Nick Cohen

The Illiberal Democrats

The Illiberal Democrats
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I would be taking high-mindedness too far if I were to say that the press is missing the real point of the Mike Hancock story. I cannot blame editors for falling to their knees and thanking whatever gods there may be for giving them the tale of how a bearded old man hired a gorgeous Russian assistant, whom MI5 now believe to be a Kremlin spy. Editors are only flesh and blood, after all, despite appearances to the contrary.

So I will just say that, when they have finished feasting their eyes on Ms Zatulitever and the other East European lovelies Mr Hancock has found himself obliged to assist in the course of his Parliamentary duties, they should ask a pointed question.

What does it say about Nick Clegg that he is happy to have an admirer of Putin’s Russia in a party that calls itself the Liberal Democrats?

That his support for the oligarchy has been slavish is beyond doubt. Matyas Eorsi, a Hungarian member of the Council of Europe, said, “He is the most pro-Russian MP from among all of the countries of Western Europe. You just have to read his speeches.  When it came to debates on Putin, freedom of the media or the war with Georgia, Michael always defended Russia. Among the Liberal bloc in Strasbourg we were all stunned by his position. According to him, Russia really is a fully-fledged democracy.’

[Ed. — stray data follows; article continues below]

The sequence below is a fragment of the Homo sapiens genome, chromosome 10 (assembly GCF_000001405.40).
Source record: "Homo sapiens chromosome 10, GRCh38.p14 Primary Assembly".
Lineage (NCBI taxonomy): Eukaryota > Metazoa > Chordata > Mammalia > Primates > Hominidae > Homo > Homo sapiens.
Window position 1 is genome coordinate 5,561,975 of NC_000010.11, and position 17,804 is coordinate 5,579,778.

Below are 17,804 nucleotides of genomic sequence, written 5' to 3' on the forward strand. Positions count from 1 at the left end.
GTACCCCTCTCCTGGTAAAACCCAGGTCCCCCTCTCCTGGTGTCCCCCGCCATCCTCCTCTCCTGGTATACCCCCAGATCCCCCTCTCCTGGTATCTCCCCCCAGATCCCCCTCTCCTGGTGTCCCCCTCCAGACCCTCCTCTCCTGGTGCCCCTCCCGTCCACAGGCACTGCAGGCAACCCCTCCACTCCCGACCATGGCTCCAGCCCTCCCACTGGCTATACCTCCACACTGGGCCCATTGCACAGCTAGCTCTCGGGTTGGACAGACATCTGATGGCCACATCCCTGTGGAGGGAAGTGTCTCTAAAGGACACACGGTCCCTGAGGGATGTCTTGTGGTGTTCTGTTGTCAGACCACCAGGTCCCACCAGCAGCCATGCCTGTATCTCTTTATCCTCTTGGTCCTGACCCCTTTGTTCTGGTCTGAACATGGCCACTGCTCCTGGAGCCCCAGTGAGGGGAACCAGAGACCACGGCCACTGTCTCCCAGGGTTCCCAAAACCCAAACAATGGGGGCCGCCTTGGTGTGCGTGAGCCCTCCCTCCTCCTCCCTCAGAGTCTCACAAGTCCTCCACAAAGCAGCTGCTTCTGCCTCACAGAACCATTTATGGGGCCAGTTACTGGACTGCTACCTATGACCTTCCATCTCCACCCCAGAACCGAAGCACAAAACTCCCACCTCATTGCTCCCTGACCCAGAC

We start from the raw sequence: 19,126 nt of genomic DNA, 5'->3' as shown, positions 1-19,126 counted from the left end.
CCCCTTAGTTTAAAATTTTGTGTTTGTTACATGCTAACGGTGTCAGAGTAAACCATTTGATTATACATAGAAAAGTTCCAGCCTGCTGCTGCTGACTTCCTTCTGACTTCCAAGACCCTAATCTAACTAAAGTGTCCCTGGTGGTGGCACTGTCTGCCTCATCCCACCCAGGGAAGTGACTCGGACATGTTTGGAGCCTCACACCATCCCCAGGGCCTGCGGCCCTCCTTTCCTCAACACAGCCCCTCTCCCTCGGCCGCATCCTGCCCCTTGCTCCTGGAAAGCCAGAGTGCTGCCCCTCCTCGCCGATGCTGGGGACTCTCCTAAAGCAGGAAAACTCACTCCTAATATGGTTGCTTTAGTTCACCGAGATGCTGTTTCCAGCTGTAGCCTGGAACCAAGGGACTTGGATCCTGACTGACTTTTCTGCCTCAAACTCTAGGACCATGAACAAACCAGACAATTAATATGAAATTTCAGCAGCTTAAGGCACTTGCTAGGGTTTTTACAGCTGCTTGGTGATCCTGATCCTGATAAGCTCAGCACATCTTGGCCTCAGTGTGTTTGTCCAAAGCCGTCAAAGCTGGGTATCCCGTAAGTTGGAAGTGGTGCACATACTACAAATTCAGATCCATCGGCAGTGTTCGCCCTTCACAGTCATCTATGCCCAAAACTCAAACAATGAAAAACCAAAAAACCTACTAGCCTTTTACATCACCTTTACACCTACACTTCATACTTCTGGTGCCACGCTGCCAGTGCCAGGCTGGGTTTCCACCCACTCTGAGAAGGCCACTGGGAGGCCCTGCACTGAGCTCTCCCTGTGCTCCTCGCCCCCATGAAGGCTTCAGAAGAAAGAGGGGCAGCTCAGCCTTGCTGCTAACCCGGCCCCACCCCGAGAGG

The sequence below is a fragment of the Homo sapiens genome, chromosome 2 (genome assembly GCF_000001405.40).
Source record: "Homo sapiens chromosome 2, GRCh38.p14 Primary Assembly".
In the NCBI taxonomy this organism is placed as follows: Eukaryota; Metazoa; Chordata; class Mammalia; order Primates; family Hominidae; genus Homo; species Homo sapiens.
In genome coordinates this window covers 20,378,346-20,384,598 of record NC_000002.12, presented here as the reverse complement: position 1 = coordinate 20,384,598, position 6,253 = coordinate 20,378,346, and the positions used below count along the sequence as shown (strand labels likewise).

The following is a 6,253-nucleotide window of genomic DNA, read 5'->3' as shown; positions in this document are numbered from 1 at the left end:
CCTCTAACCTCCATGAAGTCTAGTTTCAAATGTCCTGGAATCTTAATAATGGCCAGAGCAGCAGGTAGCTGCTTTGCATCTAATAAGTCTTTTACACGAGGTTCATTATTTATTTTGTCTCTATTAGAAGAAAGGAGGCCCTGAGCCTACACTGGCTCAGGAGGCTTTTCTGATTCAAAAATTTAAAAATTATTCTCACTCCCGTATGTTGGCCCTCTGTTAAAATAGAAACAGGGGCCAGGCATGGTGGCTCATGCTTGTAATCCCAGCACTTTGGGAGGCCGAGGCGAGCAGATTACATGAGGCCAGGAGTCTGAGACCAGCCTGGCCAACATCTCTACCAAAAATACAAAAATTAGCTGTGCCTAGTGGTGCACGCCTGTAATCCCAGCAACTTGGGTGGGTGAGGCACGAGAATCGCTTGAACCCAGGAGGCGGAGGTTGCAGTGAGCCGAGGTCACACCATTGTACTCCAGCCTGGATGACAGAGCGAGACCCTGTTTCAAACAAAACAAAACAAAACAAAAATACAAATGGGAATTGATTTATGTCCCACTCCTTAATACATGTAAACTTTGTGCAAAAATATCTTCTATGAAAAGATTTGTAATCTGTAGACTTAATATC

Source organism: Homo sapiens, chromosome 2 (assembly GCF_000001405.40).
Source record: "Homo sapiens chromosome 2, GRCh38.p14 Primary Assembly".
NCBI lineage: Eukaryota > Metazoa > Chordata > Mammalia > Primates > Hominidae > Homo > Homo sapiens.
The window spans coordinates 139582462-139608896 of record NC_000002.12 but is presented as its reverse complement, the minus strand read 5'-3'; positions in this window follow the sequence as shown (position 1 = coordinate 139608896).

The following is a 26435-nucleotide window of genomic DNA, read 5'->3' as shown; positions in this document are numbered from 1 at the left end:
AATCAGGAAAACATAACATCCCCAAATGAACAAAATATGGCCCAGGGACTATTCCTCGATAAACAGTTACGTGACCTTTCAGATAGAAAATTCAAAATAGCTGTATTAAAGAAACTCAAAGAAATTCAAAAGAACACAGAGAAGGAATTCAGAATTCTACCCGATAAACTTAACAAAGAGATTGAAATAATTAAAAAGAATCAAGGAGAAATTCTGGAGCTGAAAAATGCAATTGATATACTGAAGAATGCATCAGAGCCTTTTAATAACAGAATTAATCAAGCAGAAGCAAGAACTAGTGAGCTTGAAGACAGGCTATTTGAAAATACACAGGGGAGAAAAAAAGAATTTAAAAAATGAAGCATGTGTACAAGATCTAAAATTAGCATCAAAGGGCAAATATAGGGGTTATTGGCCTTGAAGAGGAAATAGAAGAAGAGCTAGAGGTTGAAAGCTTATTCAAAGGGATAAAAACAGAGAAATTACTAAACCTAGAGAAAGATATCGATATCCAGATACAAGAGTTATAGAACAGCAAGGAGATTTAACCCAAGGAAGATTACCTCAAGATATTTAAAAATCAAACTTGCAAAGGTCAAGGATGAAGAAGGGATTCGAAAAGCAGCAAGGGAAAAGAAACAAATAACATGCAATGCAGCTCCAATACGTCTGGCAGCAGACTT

Just so. Real liberals and real democrats in Russia and the former Soviet empire need support from privileged men and women who have never known tyranny in the past and have never had to live with the fear that it may return. Yet when they turn to the British Liberal Democrats for solidarity, they find a man who indulges and promotes the mafia state that harasses liberals in the democratic opposition and murders journalists who ask too many questions. They have a right to expect better.

My Guardian colleague Julian Glover reports that Nick Clegg, is reading Karl Popper’s The Open Society and its Enemies, and now wishes to defend “the liberal idea of individual human advancement”. His conversion comes a little late in the day to my mind. But let us give the deputy prime minister the benefit of the doubt.

If he is serious about defending liberalism and democracy, he should withdraw the whip from Hancock. If he is not, he should change his party’s name, and stop trading under a false prospectus.

Written byNick Cohen

Nick Cohen is a columnist for the Observer and author of What's Left and You Can't Read This Book.

Topics in this articleSociety